And it’s also spun off its Walkman business,and already operates its music and movie businesses as well as its video business as separate units.
The device business accounts for around 10 percent of Sony’s overall business, and is profitable because of the success of smartphones.
It’s been bleak times for notebook vendors over the last couple of years.
But, if a report in Taiwanese wire Digitimes is correct, things are, at last, picking up.
The report said the brand vendors have placed more orders than for quite a while, and there are expected to be strong shipment this month and next.
Apparently, people have stopped being shy about Windows 10 and have started buying notebooks.
But there is still a problem with Windows 10 and its free upgrades, because some systems will run the new Microsoft OS with pretty little trouble.
The jury is still out on whether people will put their hands in their pockets to shell out for still rather expensive Windows 10 systems.
But it’s clear that the much cheaper Chromebooks is leading traditional notebook PC vendors to pushing the alternative to Windows 10 as hard as they can.
The CEO and founder of Dell said that he sees consolidation in the PC market in the next couple of years.
Dell is third in the global PC market with 14.5 percent market share, with HP at number one and Chinese firm Lenovo at number two.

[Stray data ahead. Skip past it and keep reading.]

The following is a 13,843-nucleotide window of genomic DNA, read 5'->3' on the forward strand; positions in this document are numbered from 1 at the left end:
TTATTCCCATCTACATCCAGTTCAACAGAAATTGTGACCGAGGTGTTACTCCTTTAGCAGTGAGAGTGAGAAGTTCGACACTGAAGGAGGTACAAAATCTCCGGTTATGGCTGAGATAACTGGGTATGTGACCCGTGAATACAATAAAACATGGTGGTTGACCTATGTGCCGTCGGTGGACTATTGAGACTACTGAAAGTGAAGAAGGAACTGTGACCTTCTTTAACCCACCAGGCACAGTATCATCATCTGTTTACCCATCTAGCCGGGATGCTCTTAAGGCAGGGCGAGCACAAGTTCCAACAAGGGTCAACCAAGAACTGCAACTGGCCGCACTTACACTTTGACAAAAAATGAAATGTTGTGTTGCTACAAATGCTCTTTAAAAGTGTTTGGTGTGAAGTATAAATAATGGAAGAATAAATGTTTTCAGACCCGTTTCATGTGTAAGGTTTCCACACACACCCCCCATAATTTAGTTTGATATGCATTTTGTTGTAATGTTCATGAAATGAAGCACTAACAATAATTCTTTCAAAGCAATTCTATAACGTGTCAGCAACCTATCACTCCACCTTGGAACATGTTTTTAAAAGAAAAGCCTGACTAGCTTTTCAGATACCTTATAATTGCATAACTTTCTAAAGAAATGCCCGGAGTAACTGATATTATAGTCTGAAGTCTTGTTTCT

Talking to journalists in Bengaluru, India, Michael Dell told Reuters that the three top firms will have around 80 percent of the market in the next five years.
Despite the fact that the PC market is shrinking, Dell is doing pretty well, Dell said because the company now just doesn’t focus on selling PCs but also software and security for enterprise customers.
Dell told the journalists that his firm has outgrown the other two chief rivals in terms of notebook sale and has grown its share 10 quarters in a row.
Last week the founder of Taiwanese PC maker Acer said that any takeover of his firm would face a hostile reaction from the company. Acer barely scraped a profit in its last set of financial results.
Dell, now a private company, has no intention of releasing any kind of smartphone, he said.
Many analysts are predicting that 2-in-1 devices – that is to day PCs with detachable screens – are showing strong signs of growth.
And now IDC said that figures it has obtained will show that by the end of this year Germany will be the biggest 2-in-1 market in Western Europe. Its projections estimate that nearly 800,000 devices will ship to Germany by the end of this year.